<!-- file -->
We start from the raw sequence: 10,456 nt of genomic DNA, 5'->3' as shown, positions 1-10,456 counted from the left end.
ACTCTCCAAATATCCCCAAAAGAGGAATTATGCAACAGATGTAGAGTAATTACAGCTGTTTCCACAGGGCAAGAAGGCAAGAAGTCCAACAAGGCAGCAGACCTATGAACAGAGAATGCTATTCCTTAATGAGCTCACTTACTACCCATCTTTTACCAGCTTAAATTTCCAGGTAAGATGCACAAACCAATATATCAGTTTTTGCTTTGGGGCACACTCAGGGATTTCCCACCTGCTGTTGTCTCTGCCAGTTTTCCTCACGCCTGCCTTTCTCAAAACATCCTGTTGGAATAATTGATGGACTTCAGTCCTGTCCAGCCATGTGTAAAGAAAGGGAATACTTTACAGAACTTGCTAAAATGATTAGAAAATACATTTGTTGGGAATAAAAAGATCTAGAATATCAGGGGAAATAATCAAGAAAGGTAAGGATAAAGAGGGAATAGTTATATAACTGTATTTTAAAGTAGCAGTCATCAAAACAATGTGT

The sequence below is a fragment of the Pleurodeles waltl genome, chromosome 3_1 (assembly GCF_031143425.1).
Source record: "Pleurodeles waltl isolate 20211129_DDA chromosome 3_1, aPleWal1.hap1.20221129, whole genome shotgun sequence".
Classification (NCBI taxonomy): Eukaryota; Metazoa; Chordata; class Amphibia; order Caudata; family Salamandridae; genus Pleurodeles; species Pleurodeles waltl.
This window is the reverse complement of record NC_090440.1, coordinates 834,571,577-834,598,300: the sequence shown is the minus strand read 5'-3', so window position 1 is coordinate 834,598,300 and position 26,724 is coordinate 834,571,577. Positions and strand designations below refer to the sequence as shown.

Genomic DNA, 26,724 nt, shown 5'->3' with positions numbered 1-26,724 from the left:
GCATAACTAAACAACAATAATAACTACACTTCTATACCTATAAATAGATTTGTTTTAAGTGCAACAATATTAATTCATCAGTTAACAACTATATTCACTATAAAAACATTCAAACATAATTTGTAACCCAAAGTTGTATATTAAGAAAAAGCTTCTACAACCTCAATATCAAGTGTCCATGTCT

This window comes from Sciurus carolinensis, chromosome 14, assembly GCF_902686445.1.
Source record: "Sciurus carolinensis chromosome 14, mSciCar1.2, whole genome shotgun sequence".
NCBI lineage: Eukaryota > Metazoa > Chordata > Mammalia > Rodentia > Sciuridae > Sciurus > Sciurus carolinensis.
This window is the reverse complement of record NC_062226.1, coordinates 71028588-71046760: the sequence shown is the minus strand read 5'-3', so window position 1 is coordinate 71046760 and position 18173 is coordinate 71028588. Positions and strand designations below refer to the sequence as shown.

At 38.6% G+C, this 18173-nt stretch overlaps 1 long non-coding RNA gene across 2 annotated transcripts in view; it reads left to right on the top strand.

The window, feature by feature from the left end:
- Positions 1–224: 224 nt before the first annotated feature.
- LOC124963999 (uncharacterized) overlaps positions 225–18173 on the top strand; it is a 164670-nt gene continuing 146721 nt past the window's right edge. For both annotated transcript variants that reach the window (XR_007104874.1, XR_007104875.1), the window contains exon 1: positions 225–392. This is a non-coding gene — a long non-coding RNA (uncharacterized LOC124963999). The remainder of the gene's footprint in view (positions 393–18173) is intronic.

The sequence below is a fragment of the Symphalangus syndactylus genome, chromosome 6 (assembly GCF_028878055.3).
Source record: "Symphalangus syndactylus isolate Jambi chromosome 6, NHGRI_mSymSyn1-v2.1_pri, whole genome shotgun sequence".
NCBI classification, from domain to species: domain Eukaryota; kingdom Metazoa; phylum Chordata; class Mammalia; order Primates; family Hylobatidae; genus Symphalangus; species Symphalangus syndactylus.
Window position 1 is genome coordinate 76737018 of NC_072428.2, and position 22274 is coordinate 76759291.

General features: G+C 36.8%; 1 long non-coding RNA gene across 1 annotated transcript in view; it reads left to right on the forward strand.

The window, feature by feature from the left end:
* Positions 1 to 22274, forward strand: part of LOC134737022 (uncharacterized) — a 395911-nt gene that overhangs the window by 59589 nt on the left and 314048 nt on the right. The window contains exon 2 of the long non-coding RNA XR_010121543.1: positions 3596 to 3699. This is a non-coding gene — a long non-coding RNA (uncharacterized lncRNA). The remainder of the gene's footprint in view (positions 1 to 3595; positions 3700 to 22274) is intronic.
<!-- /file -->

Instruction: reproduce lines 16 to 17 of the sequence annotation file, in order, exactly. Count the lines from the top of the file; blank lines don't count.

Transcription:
- LOC124963999 (uncharacterized) overlaps positions 225–18173 on the top strand; it is a 164670-nt gene continuing 146721 nt past the window's right edge. For both annotated transcript variants that reach the window (XR_007104874.1, XR_007104875.1), the window contains exon 1: positions 225–392. This is a non-coding gene — a long non-coding RNA (uncharacterized LOC124963999). The remainder of the gene's footprint in view (positions 393–18173) is intronic.

The sequence below is a fragment of the Symphalangus syndactylus genome, chromosome 6 (assembly GCF_028878055.3).